CHINA -- China’s retail sales had their weakest start to a year since 2004 after new leaders cracked down on extravagance while factory-output growth slowed, adding to signs of a moderating economic rebound.
Retail sales increased 12.3 percent in the first two months of 2013 from a year earlier, the National Bureau of Statistics said today in Beijing, compared with the median analyst estimate of 15 percent. Industrial production rose 9.9 percent, fixed- asset investment excluding rural households rose 21.2 percent and February inflation accelerated to 3.2 percent.
Today’s data may delay any monetary tightening in coming months after the nation’s new leadership team cements its succession next week at the legislature’s annual meeting. Li Keqiang, set to become premier, inherits the task of sustaining the nation’s recovery from the weakest economic growth in 13 years while reining in asset prices and surging credit.
“The time is still way off for an explicit policy change” such as raising interest rates or banks’ reserve requirements, Liu Li-Gang, chief Greater China economist at Australia & New Zealand Banking Group Ltd. in Hong Kong, said in a note. The recovery is being led by “fast investment growth” and “could falter once monetary policy becomes tight on concerns of rising risks of inflation” and a property bubble.
The gain in retail sales was below the lowest economist projection of 13.8 percent and was the smallest for a January- February period since a 10.5 percent pace in 2004. Catering sales growth slowed to 8.4 percent from 13.3 percent in the same period last year.
“Consumption appears to have been hit hard” by the leadership’s efforts to curb lavish spending, said Ding Shuang, senior China economist with Citigroup Inc. in Hong Kong. “In general this seems to be a weak start of the year.”
Goldman Sachs Group Inc. said in a March 6 report that the Communist Party’s campaign against corruption and waste may reduce restaurant and food spending enough to lower inflation by close to 1 percentage point, with the caveat that its estimates are “highly uncertain.”
“China’s growth recovery is still not on a solid footing,” Chang Jian, China economist at Barclays Plc in Hong Kong, said today. Still, even with the “negative impact” from new party chief Xi Jinping’s campaign, “we remain positive about the secular consumption trend given rising household income” and an aging population, she said.
Shares of Kweichow Moutai Co., maker of the eponymous high- end white spirit, have dropped 19 percent since Xi took power on Nov. 15, compared with a 14 percent gain in the Shanghai Composite Index.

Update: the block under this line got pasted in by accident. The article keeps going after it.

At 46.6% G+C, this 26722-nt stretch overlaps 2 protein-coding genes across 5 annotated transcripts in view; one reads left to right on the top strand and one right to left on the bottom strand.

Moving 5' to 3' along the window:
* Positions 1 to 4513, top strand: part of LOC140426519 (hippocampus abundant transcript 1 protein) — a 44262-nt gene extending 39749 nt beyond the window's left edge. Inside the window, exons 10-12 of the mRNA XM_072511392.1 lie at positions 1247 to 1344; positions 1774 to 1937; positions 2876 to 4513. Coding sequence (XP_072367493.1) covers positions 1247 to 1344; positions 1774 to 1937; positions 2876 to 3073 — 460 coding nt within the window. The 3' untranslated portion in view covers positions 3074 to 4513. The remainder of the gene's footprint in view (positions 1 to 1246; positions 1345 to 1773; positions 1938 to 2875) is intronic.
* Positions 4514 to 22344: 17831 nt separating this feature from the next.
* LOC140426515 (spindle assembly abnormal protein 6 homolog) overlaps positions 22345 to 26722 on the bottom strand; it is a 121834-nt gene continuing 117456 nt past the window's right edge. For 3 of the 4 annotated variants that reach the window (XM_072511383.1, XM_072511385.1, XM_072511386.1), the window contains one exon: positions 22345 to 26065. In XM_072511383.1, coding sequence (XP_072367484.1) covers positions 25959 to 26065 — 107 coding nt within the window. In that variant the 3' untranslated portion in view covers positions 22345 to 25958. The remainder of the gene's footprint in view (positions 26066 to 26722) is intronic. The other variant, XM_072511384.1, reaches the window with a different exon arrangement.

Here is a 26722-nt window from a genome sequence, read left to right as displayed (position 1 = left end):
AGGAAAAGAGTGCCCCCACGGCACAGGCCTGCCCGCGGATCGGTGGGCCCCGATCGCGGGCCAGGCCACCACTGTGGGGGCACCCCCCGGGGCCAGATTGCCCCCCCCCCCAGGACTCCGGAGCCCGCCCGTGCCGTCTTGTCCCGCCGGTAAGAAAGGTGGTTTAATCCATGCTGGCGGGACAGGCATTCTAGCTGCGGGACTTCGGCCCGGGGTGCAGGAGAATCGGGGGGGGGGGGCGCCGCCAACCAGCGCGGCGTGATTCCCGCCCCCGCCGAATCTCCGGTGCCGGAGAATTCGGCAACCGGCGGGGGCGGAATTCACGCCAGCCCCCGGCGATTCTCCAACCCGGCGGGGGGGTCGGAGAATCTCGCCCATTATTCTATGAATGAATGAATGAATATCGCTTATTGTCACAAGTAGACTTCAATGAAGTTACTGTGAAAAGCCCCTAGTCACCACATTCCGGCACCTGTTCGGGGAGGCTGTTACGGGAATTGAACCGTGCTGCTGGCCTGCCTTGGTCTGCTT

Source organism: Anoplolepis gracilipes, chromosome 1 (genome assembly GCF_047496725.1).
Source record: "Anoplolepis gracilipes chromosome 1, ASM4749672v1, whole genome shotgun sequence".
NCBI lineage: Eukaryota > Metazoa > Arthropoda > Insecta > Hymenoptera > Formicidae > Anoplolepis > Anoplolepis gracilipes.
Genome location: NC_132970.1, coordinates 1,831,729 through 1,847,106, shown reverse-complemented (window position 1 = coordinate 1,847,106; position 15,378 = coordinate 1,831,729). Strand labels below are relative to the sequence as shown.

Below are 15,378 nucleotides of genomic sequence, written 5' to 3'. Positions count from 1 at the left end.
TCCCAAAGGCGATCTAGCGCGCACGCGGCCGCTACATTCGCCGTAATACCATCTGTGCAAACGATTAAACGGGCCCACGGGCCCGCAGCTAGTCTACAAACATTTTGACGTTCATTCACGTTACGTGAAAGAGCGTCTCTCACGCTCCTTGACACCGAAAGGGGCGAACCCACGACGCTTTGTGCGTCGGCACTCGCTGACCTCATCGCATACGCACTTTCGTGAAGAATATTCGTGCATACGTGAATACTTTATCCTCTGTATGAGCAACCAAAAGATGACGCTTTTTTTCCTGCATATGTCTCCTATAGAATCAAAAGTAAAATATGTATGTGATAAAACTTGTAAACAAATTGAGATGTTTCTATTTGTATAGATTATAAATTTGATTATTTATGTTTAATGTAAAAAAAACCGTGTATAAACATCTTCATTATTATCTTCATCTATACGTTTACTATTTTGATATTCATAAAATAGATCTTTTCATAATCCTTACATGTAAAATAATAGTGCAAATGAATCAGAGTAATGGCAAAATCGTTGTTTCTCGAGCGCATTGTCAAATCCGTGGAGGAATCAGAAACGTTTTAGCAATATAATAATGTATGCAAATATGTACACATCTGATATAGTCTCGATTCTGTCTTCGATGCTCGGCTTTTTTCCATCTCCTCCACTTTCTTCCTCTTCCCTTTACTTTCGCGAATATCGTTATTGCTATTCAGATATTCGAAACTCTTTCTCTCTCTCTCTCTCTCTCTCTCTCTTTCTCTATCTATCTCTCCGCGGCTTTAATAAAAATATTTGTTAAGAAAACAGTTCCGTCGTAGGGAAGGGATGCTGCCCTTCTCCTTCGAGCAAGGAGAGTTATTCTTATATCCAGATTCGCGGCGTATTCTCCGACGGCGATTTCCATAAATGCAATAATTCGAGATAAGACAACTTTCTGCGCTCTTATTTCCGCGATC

Outgoing Premier Wen Jiabao this week set a 2013 economic- growth target of 7.5 percent, unchanged from last year when actual expansion slowed to 7.8 percent, the lowest since 1999. While he said in his final annual report to the legislature that China’s economic development is still “unbalanced, uncoordinated and unsustainable,” he also said that the role of investment “cannot be underestimated.”
Gross domestic product rose 7.9 percent in the final three months of 2012 from a year earlier, the first acceleration in two years.
The increase in January-February factory output compared with the 10.6 percent median estimate in a Bloomberg survey of 22 analysts and December’s advance of 10.3 percent. The median forecast for growth in fixed-asset investment excluding rural areas was 20.7 percent.
Helen Qiao, chief Greater China economist at Morgan Stanley in Hong Kong, said the industrial-production data suggest that recent export numbers were exaggerated. “In view of the strong export figures in the last two months, such IP growth should have been higher than currently reported,” Qiao said in an e- mail.
Spending on water production doubled in the first two months from a year earlier and investment in public facilities jumped 55 percent, reflecting government pledges to step up spending on urban infrastructure and the environment amid increasing social discontent about pollution.
The statistics bureau doesn’t break out figures for January and February in an attempt to smooth distortions caused by the timing of the Chinese Lunar New Year holiday.
Data earlier this month showed February readings of four purchasing managers’ indexes fell, raising concerns the economic recovery may be peaking.
The agency attributed the acceleration in consumer inflation in February to the impact of the Lunar New Year festival last month. Food prices jumped 6 percent from a year earlier, although that was slower than the holiday month in January 2012 when prices jumped 10.5 percent.
Falling producer prices may limit government concern that inflation pressure is rising. Factory-gate prices dropped 1.6 percent in February from a year earlier, the same pace as in January and the 12th straight decline, led by lower prices in mining, raw materials and manufacturing goods.
The bureau said consumer price-gains may moderate this month as the impact of the festival fades and better weather boosts food production.
“Underlying inflation pressures are clearly building up,” Li Wei, a Shanghai-based economist with Standard Chartered Plc, said in a note today, citing an expected increase in pork prices and further gains in residential costs.
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